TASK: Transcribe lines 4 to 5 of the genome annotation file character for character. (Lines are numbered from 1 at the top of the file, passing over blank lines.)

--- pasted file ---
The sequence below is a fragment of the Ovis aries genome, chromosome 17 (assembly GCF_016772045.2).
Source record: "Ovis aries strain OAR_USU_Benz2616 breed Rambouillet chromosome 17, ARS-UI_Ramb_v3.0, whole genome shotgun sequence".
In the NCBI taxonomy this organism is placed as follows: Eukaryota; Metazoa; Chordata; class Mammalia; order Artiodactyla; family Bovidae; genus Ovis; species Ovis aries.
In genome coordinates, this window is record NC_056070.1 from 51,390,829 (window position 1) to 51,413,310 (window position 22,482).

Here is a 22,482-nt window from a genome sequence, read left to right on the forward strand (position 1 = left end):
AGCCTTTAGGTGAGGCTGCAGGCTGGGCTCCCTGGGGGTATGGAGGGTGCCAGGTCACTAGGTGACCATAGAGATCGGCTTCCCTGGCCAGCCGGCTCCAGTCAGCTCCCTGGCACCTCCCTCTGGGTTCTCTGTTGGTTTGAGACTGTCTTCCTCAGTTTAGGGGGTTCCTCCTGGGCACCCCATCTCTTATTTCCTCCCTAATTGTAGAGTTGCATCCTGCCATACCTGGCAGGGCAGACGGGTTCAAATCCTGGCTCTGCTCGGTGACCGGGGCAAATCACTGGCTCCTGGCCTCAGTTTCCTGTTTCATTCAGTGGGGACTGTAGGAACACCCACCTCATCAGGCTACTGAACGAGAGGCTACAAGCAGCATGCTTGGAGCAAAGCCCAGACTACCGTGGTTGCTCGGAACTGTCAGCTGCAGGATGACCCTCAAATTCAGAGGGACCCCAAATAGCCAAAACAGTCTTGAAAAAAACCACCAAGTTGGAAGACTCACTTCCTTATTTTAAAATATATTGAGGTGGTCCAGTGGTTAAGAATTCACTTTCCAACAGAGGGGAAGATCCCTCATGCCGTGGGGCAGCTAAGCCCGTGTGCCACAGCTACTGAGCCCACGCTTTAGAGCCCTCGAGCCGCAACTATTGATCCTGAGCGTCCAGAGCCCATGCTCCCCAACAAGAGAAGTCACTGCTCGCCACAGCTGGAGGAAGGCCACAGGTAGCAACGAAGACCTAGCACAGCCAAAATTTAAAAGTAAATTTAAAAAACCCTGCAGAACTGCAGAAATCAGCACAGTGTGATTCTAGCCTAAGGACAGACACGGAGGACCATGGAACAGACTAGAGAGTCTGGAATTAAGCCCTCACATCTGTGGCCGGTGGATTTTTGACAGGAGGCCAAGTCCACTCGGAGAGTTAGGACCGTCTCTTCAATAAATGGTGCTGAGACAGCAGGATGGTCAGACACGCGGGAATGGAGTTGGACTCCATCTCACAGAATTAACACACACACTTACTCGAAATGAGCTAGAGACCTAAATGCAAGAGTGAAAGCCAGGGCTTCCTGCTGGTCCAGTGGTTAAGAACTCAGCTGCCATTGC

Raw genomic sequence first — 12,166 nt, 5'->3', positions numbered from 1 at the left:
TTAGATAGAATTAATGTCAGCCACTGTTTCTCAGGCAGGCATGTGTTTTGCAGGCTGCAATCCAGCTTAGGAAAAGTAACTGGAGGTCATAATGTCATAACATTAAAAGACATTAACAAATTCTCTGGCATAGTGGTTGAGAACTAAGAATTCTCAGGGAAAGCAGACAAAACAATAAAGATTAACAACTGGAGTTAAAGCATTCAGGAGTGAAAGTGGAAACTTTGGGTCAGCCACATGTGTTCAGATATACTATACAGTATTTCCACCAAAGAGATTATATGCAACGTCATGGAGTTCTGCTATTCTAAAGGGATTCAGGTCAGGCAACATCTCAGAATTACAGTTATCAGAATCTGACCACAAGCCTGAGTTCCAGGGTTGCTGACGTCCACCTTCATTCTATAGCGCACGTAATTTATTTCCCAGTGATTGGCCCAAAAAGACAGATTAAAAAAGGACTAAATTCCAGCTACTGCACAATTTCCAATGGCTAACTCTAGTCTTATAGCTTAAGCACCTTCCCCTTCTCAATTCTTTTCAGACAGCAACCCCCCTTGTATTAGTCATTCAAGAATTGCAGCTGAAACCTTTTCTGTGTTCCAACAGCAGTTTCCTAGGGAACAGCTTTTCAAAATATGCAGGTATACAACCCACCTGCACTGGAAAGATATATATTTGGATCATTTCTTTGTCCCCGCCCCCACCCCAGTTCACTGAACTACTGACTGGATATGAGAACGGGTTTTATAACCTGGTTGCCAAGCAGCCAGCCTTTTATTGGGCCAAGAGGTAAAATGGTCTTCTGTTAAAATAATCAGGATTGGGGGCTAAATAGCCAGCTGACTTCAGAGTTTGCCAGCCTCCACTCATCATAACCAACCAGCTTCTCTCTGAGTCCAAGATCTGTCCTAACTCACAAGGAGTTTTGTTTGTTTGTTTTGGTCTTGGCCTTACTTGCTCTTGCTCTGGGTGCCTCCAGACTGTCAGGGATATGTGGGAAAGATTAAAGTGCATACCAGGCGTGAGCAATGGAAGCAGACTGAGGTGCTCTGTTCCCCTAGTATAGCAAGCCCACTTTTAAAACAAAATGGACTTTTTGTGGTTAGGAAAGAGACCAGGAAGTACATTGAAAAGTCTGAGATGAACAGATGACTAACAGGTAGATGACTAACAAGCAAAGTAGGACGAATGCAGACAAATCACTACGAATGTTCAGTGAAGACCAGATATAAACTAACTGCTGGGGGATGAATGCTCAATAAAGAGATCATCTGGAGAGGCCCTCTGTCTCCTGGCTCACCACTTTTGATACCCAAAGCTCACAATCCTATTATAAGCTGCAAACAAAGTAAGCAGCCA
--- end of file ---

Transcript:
In genome coordinates, this window is record NC_056070.1 from 51,390,829 (window position 1) to 51,413,310 (window position 22,482).

Here is a 22,482-nt window from a genome sequence, read left to right on the forward strand (position 1 = left end):